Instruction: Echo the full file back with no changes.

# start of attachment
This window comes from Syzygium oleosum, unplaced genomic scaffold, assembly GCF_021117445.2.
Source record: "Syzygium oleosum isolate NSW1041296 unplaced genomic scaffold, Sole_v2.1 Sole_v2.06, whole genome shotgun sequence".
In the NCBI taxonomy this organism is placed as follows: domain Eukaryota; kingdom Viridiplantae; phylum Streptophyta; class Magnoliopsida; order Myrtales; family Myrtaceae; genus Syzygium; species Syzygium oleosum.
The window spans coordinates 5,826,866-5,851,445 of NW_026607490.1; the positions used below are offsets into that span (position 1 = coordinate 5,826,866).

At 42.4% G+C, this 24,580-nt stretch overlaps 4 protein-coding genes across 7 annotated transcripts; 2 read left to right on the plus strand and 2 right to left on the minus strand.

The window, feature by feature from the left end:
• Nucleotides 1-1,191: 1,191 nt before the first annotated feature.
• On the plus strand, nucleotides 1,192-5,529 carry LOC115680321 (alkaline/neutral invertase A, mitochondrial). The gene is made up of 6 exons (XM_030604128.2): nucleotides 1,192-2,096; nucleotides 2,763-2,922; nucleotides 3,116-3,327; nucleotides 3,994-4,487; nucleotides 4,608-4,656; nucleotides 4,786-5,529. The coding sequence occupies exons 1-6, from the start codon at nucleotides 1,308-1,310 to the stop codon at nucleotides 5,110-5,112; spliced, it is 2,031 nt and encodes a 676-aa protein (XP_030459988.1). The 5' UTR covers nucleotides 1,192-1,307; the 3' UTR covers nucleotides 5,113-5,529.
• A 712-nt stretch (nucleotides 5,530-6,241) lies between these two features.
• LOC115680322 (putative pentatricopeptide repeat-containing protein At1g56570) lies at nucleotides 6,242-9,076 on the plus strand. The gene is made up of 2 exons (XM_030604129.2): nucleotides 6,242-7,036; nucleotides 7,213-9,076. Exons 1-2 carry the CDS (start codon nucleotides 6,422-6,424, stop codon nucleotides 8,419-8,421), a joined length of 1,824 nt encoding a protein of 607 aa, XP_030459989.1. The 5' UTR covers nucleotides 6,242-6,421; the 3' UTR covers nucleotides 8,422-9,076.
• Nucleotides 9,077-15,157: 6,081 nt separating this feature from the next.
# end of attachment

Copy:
This window comes from Syzygium oleosum, unplaced genomic scaffold, assembly GCF_021117445.2.
Source record: "Syzygium oleosum isolate NSW1041296 unplaced genomic scaffold, Sole_v2.1 Sole_v2.06, whole genome shotgun sequence".
In the NCBI taxonomy this organism is placed as follows: domain Eukaryota; kingdom Viridiplantae; phylum Streptophyta; class Magnoliopsida; order Myrtales; family Myrtaceae; genus Syzygium; species Syzygium oleosum.
The window spans coordinates 5,826,866-5,851,445 of NW_026607490.1; the positions used below are offsets into that span (position 1 = coordinate 5,826,866).

At 42.4% G+C, this 24,580-nt stretch overlaps 4 protein-coding genes across 7 annotated transcripts; 2 read left to right on the plus strand and 2 right to left on the minus strand.

The window, feature by feature from the left end:
• Nucleotides 1-1,191: 1,191 nt before the first annotated feature.
• On the plus strand, nucleotides 1,192-5,529 carry LOC115680321 (alkaline/neutral invertase A, mitochondrial). The gene is made up of 6 exons (XM_030604128.2): nucleotides 1,192-2,096; nucleotides 2,763-2,922; nucleotides 3,116-3,327; nucleotides 3,994-4,487; nucleotides 4,608-4,656; nucleotides 4,786-5,529. The coding sequence occupies exons 1-6, from the start codon at nucleotides 1,308-1,310 to the stop codon at nucleotides 5,110-5,112; spliced, it is 2,031 nt and encodes a 676-aa protein (XP_030459988.1). The 5' UTR covers nucleotides 1,192-1,307; the 3' UTR covers nucleotides 5,113-5,529.
• A 712-nt stretch (nucleotides 5,530-6,241) lies between these two features.
• LOC115680322 (putative pentatricopeptide repeat-containing protein At1g56570) lies at nucleotides 6,242-9,076 on the plus strand. The gene is made up of 2 exons (XM_030604129.2): nucleotides 6,242-7,036; nucleotides 7,213-9,076. Exons 1-2 carry the CDS (start codon nucleotides 6,422-6,424, stop codon nucleotides 8,419-8,421), a joined length of 1,824 nt encoding a protein of 607 aa, XP_030459989.1. The 5' UTR covers nucleotides 6,242-6,421; the 3' UTR covers nucleotides 8,422-9,076.
• Nucleotides 9,077-15,157: 6,081 nt separating this feature from the next.